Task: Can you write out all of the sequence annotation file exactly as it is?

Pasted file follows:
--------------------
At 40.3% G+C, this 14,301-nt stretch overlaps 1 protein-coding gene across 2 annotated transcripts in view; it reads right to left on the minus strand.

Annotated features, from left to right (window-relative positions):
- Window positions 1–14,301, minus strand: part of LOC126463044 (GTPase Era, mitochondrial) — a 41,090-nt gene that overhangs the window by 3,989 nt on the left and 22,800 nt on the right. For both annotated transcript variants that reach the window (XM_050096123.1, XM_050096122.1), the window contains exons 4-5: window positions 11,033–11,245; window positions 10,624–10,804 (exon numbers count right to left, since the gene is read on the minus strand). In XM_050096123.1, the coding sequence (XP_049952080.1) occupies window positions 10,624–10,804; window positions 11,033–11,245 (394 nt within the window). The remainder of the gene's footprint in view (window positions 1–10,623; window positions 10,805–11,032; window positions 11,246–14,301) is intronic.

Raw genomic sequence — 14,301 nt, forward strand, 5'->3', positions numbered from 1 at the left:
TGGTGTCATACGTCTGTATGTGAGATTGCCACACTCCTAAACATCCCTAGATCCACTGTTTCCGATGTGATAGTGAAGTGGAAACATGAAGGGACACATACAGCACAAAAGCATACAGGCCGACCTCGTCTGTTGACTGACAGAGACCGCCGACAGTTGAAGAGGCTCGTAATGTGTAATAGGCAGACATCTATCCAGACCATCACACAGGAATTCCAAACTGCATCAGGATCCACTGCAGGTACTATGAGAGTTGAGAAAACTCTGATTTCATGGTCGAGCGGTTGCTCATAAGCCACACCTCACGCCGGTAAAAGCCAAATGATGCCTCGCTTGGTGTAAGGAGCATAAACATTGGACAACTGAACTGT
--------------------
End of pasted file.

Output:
At 40.3% G+C, this 14,301-nt stretch overlaps 1 protein-coding gene across 2 annotated transcripts in view; it reads right to left on the minus strand.

Annotated features, from left to right (window-relative positions):
- Window positions 1–14,301, minus strand: part of LOC126463044 (GTPase Era, mitochondrial) — a 41,090-nt gene that overhangs the window by 3,989 nt on the left and 22,800 nt on the right. For both annotated transcript variants that reach the window (XM_050096123.1, XM_050096122.1), the window contains exons 4-5: window positions 11,033–11,245; window positions 10,624–10,804 (exon numbers count right to left, since the gene is read on the minus strand). In XM_050096123.1, the coding sequence (XP_049952080.1) occupies window positions 10,624–10,804; window positions 11,033–11,245 (394 nt within the window). The remainder of the gene's footprint in view (window positions 1–10,623; window positions 10,805–11,032; window positions 11,246–14,301) is intronic.

Raw genomic sequence — 14,301 nt, forward strand, 5'->3', positions numbered from 1 at the left:
TGGTGTCATACGTCTGTATGTGAGATTGCCACACTCCTAAACATCCCTAGATCCACTGTTTCCGATGTGATAGTGAAGTGGAAACATGAAGGGACACATACAGCACAAAAGCATACAGGCCGACCTCGTCTGTTGACTGACAGAGACCGCCGACAGTTGAAGAGGCTCGTAATGTGTAATAGGCAGACATCTATCCAGACCATCACACAGGAATTCCAAACTGCATCAGGATCCACTGCAGGTACTATGAGAGTTGAGAAAACTCTGATTTCATGGTCGAGCGGTTGCTCATAAGCCACACCTCACGCCGGTAAAAGCCAAATGATGCCTCGCTTGGTGTAAGGAGCATAAACATTGGACAACTGAACTGT